PPI News

Sadly, the train I catch to London has experienced some difficulties in recent weeks and has been formed of 5 coaches rather than 10, resulting in severe over-crowding. This has meant me standing from Tiverton to Paddington on two occasions. No big deal, although I cannot catch up on my e-mails and do other stuff that I habitually do.

I hope it is just teething problems, because in the main the new trains are fabulous, more capacity, faster journey times and very comfortable. 

My point today is not to harangue GWR about the rail service yet again, but to raise another issue that has arisen because ofseveral passengers having to stand. On both occasions there have been women, some of mature age, standing whilst seats are taken by men, some of them youngish and seemingly fit and well. 

Speaking for myself, I could no more sit while a lady is having to stand in the aisle, clinging on for dear life, than fly in the air. Yet on both unpleasant journeys no gentleman offered his seat to the standing women. Not once. 

I am pretty sure that 10 years ago, that would not have been the case and that old-fashioned gallantry would have been the order of the day. 

This raises several questions in my mind. Should men still give up their seats for ladies? Is that something that has now slipped over the side with the strong progress on male female equality made in recent years? Do women still want or expect us to give up our seats? Am I just a relic from the past that should be consigned to history. I would be interested in your views.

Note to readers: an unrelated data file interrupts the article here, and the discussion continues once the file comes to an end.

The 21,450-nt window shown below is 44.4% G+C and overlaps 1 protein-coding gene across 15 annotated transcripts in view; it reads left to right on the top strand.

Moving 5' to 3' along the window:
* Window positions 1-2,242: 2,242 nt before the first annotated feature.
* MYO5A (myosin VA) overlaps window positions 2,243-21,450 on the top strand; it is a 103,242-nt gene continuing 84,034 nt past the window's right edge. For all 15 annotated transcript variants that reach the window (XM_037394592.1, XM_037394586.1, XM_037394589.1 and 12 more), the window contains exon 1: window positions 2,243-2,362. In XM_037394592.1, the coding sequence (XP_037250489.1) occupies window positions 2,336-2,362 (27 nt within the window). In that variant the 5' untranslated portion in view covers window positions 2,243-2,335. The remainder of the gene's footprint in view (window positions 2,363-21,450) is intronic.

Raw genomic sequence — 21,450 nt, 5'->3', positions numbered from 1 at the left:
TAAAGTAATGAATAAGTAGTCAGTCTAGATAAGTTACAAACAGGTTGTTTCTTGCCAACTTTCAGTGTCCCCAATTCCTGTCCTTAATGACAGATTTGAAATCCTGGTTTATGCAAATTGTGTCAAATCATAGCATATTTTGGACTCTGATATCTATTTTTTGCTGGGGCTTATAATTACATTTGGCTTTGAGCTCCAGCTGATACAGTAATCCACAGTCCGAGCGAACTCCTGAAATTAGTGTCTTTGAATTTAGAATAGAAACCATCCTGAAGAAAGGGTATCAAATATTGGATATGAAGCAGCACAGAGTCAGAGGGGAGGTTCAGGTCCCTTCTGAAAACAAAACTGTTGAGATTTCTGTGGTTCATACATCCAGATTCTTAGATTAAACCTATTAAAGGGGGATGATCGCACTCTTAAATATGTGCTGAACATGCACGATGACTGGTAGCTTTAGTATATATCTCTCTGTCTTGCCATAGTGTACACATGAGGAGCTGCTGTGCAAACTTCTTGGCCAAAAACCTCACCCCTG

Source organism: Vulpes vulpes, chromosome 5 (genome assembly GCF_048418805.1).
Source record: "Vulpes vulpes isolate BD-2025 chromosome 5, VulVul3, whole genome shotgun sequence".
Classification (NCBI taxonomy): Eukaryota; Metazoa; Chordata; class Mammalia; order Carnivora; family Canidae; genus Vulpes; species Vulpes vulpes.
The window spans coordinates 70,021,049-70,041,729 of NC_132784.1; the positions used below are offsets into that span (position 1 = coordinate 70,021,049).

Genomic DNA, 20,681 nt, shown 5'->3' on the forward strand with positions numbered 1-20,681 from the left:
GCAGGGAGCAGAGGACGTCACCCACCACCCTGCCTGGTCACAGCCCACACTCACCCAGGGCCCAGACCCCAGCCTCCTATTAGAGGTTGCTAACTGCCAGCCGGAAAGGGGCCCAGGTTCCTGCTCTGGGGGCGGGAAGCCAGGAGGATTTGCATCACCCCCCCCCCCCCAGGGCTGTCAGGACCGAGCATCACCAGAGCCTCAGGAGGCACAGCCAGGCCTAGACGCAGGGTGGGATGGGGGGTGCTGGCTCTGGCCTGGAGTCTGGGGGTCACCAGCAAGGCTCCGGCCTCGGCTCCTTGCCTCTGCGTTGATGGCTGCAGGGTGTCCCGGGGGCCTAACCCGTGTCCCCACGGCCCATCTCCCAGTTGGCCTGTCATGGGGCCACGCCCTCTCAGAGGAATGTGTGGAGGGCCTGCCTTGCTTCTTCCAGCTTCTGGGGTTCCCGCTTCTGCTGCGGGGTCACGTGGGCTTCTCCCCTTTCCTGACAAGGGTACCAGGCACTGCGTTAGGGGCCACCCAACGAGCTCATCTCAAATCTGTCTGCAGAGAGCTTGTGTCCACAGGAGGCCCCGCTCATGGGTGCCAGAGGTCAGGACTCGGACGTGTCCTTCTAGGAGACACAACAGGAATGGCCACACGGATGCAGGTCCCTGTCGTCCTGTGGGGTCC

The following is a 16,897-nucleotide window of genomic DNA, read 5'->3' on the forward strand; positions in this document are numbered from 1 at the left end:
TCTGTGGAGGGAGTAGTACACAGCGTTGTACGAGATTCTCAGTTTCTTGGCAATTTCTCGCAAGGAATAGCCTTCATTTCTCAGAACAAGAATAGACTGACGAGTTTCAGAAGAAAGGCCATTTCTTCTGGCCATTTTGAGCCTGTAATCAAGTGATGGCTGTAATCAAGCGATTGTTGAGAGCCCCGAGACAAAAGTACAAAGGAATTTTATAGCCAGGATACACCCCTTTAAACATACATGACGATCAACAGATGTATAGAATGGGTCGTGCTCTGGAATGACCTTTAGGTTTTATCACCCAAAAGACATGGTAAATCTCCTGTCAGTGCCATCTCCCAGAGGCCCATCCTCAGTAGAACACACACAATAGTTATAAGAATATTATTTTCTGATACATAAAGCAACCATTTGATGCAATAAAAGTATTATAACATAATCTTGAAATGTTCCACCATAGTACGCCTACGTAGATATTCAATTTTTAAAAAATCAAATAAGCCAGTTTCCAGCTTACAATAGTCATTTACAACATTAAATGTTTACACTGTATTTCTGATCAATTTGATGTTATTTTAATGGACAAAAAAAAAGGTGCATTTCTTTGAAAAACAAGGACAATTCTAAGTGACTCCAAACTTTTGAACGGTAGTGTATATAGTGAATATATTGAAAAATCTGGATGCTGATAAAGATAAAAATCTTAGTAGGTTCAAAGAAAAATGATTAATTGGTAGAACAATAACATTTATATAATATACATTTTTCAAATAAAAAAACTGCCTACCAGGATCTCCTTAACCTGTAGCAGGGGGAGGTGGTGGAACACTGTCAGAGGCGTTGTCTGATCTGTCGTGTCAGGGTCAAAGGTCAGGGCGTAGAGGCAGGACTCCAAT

I have experienced the reverse twice while on a crowded tube from Westminster to Paddington in recent months. On both occasions a young lady of Asian background has risen to offer me their seats! I respectfully declined but was in part horrified that I should look like an old duffer in need of a seat; and in part heartened by the wonderful courtesy on display.

Women now have their own successful football, rugby and cricket teams and are clawing their way, quite rightly, towards parity with us mere men. 

Does this mean that chivalry should now die with it? From my recent experiences on the packed train, I would say such sentiments are now dead and buried. In my eyes, a sad passing. What do you think?